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Morocco trains 500 imams to counter spread of radical Islam
‘Human-centered’ method a counterterrorism ‘model’
Question of the Day
Officials from Morocco, which has avoided the chaos of the Arab Spring, told their U.S. counterparts over the weekend that the North African kingdom's "human-centered" approach to counterterrorism and security could be a model for the Middle East and all of Africa.
"Our multidimensional approach to fighting [Islamic] extremism and focusing on human development can be a solution" for other countries, Moroccan Deputy Foreign Minister Mbarka Bouiada told The Washington Times.
Ms. Bouaida said she and other members of the Moroccan delegation headed by King Muhammad VI told U.S. policymakers that they should urge other nations in the region to "adopt our approach."
"We can be a model. We can export our reforms and our vision," she said, noting that Morocco is helping Mali, where a French-led African military force booted extremists from the country's northern desert this year.
Mali asked Morocco for assistance in promoting the kingdom's more spiritually orientated, politically moderate and tolerant brand of Islam, known as the Sufi-Maliki tradition, as an alternative to the extremist Salafi-Wahabi strand promoted by al Qaeda and militant groups.
Morocco already has begun to train as many as 500 imams selected by the Malian government, said Edward M. Gabriel, former U.S. ambassador to the kingdom.
"It's a form of Islam that's tolerant, open to change and reform-minded," Mr. Gabriel said of Sufi-Maliki Islam.
Morocco also will offer training and other forms of support for next year's parliamentary elections in Mali, Ms. Bouaida said.
Morocco says it was the first country to recognize the independence of the United States in 1777, Mr. Gabriel said, adding that King Muhammad and his forefathers have ruled the nation since the 1630s.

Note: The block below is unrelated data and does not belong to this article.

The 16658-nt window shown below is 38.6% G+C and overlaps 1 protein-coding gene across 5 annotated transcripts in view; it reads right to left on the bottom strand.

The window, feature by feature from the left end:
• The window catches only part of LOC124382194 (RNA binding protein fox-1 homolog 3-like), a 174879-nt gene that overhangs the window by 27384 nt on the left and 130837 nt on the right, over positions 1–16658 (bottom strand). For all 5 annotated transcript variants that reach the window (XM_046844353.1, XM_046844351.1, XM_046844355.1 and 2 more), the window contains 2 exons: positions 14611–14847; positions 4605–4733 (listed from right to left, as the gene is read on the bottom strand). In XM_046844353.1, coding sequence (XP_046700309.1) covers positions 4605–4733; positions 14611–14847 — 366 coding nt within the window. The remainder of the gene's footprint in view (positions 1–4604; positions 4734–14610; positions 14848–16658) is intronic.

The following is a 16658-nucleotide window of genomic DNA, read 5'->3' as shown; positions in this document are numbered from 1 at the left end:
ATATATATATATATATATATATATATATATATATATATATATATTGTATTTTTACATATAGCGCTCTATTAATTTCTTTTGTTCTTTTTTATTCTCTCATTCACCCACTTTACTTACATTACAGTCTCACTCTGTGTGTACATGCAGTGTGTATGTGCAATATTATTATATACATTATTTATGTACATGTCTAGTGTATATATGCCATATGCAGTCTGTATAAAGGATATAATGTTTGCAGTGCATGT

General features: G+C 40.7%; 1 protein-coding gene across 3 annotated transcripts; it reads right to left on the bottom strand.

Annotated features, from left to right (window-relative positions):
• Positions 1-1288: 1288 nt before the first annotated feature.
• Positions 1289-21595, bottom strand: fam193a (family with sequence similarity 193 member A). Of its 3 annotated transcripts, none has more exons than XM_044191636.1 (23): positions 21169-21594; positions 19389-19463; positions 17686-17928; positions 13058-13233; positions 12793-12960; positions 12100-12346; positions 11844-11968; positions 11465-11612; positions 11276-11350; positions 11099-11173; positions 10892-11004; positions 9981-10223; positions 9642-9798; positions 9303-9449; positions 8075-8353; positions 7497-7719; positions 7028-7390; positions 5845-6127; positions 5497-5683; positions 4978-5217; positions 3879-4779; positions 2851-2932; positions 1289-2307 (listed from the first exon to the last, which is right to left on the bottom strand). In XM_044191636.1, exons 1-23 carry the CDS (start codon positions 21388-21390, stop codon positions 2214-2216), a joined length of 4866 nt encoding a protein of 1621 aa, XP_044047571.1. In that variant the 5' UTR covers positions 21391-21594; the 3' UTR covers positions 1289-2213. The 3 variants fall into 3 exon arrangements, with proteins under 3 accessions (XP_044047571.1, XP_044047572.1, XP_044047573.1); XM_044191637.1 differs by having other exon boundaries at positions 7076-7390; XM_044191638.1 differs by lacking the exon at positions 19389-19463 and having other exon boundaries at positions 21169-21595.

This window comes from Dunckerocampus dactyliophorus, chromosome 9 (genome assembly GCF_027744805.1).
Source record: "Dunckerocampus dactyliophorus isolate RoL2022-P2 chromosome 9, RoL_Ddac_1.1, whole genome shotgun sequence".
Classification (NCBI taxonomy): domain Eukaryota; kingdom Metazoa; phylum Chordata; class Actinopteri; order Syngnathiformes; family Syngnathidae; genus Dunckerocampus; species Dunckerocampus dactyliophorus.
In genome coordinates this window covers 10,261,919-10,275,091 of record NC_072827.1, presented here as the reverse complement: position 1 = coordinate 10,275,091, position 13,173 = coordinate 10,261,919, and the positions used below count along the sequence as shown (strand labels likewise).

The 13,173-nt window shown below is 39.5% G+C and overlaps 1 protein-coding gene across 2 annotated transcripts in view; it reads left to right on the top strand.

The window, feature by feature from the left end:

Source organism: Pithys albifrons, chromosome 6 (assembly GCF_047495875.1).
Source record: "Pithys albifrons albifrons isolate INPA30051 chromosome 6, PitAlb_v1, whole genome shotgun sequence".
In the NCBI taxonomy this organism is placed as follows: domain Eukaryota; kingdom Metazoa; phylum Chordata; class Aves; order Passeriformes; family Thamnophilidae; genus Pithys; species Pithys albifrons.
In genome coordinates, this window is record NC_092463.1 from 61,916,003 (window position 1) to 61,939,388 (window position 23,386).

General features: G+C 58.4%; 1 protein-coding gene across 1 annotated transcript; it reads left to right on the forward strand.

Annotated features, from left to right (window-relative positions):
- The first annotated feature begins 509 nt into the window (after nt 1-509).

"There's a connection [the king] has to a tradition of moderate Islam that's really important in the Arab world," said Mr. Gabriel, now an adviser to the Moroccan-American Center.
As part of its campaign against extremism, according to the Congressional Research Service, Morocco has closed unregulated mosques, introduced amnesty and rehabilitation programs for those convicted of terrorist crimes who renounce their ideology, modernized the teaching of Islam and begun promoting moderate religious values on television and radio.
Ms. Bouaida said what Morocco is offering to the region is a security approach "based on our traditions and shared values."
It was "a security package based on human development — spiritual, economic and social," she said. "Solutions for poverty and ignorance can make the region safer."
King Muhammad met President Obama at the White House on Friday, the first official visit by the Moroccan head of state in a decade.
In addition to discussing Morocco's role in regional security and its continued counterterrorism cooperation with the U.S., the two leaders discussed the Western Sahara — a huge swath of desert that has for years been the site of a separatist insurgency.
"President Obama reaffirmed his support for the autonomy plan" proposed by Morocco, Mr. Gabriel said.
© Copyright 2014 The Washington Times, LLC. Click here for reprint permission.
About the Author
Shaun Waterman is an award-winning reporter for The Washington Times, covering foreign affairs, defense and cybersecurity. He was a senior editor and correspondent for United Press International for nearly a decade, and has covered the Department of Homeland Security since 2003. His reporting on the Sept. 11 Commission and the tortuous process by which some of its recommendations finally became ...
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